Our people, to a large extent, are engaged in agricultural and industrial purposes. A sound, practical education along the lines of these callings or vocations is a need of our people, and its benefits to the state cannot be overestimated. To fill this want is the object of the agricultural college in our educational system. Its chief end and aim is to give its students a thorough agricultural and mechanical training, as distinct from college or university courses. It is a different education in practical results from a university education, but is not in conflict with it. In this age when so many industrial projects require mechanical or scientific education for their management, the agricultural college affords excellent opportunities for acquiring such an education. It is gratifying to know that the present management of our agricultural college has been attended with unusual success, and that its results in all departments are highly satisfactory.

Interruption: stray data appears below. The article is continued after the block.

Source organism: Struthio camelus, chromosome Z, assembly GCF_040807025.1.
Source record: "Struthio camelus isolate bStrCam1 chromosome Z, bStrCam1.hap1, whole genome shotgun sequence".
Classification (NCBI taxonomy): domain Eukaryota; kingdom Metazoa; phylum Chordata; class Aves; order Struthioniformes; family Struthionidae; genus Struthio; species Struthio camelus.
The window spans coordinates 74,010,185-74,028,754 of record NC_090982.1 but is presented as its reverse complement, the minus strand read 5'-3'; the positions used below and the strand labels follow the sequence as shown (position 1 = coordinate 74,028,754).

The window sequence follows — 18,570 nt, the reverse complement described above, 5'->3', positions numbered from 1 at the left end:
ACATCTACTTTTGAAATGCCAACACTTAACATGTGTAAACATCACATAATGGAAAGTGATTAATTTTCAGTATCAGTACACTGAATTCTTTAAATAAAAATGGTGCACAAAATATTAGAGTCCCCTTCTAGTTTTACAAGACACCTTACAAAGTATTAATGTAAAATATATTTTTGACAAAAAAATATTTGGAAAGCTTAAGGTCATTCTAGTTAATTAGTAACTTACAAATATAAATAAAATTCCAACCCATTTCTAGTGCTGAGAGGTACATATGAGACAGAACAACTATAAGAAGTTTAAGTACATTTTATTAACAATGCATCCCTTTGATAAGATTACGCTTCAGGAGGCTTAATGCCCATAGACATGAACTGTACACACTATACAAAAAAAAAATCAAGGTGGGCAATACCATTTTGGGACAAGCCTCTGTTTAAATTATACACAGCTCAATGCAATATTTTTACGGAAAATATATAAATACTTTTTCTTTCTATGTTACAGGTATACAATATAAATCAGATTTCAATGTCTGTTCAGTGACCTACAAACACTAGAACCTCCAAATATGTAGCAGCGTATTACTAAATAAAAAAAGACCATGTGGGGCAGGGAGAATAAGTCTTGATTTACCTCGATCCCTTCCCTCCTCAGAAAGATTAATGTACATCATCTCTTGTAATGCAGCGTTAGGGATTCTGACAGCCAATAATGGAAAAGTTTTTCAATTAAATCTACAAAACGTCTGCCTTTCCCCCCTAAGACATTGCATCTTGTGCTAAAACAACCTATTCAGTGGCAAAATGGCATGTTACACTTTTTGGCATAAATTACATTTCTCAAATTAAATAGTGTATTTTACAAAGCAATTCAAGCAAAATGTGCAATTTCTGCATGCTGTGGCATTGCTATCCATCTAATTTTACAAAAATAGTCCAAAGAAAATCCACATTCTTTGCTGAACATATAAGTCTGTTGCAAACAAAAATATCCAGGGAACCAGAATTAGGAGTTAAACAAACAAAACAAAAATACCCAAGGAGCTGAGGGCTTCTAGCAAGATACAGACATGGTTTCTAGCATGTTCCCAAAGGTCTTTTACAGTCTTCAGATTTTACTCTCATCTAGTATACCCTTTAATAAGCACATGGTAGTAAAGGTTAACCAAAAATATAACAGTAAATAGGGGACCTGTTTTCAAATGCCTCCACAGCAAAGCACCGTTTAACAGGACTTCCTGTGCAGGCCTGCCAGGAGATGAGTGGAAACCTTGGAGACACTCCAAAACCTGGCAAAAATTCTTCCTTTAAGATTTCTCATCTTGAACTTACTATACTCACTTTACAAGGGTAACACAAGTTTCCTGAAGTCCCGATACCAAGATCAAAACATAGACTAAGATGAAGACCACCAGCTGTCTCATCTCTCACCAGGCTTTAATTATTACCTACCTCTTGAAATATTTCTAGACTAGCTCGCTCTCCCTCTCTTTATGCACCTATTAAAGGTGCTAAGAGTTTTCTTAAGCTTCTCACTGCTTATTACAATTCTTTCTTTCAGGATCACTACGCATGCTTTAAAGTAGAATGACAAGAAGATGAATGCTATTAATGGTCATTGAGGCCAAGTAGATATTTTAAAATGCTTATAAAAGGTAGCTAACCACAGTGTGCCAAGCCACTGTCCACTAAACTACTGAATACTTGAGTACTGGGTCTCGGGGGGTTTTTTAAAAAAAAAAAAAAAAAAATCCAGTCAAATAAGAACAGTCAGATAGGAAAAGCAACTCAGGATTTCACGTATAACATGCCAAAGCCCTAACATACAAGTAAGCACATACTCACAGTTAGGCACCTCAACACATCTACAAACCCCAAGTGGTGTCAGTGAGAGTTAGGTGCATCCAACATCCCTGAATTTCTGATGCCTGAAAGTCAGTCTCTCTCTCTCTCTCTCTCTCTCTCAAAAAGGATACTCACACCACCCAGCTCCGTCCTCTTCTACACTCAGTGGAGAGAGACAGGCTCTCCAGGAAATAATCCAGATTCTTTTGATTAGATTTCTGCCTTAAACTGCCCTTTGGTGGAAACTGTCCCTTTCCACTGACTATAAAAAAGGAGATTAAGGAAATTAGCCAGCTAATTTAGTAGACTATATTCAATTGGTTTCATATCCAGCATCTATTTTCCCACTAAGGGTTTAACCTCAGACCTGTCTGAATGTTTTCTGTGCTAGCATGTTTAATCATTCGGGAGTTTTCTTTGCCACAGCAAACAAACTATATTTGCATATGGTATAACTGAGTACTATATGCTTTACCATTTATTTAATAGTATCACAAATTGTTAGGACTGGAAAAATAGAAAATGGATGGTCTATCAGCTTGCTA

It has often occurred to me that it would have been far better for the deaf-mutes and blind, and cheaper for the state, to have delayed several years the building of our present institutions for them, and to have sent these unfortunates to some old established school, fully equipped in all its departments, embracing many branches of art and trade, presided over by skilled teachers --- always difficult to procure in a new country --- and affording many advantages that new institutions cannot provide. Some states find it much cheaper and more satisfactory to pursuer this policy than to maintain such institutions. Among the causes leading to the premature building of such institutions are the creating of new offices and places, and the increase of appropriations that serve to stimulate local business. These are considerations, though, which come too late to be of benefit, but they may serve to show the necessity of intelligent and economical management of the affairs of such institutions. These unfortunate people are entitled to the deepest sympathy and liberal support, because of their helpless and dependent condition. This is especially true of the blind, who are shut out from all recourse to the beauties of nature or works of art, which are a source of so much mental elevation and pleasure, and must grope their way though life in darkness and ignorance e, except as by training they may be made to advance in learning, and to comprehend the beautiful in nature and in art. Not quite so unfortunate, but equally worthy or your kindest consideration, are there deaf-mutes, some of whom possess great quickness of parts, and a mental capacity that, when trained, makes them useful and self-supporting citizens and leaders in some departments of business. It is the duty of the state to make ample provision for these unfortunates, and to afford them every facility for their improvement and the betterment of their condition, consistent with an economical management. At this time the expense of maintaining the blind school is disproportionate to its benefits --- though, perhaps, unavoidable so --- owing to the small number of its students; but since the law requires this institution to be conducted, I do not believe its expense can be avoided and the aims of the mute school and the blind school be sub served by permanent consolidation. As the asylum is greatly in need of more room for it patients, and some provision will have to be made for their accommodation at once, it will be cheaper and better turn over the present mute school and its lands to the asylum, and build a mute school in town, where the education of its students would be greatly aided and facilitated by contact with other people. In v view of these facts, it might be advisable, temporarily, for the mute school to use the blind school building, and to include the blind students in its management, except as to recitation exercises, until a mute school can be erected in town, during the ensuing two years. AT the expiration of that time the blind school will probably need its own building for the use of its students.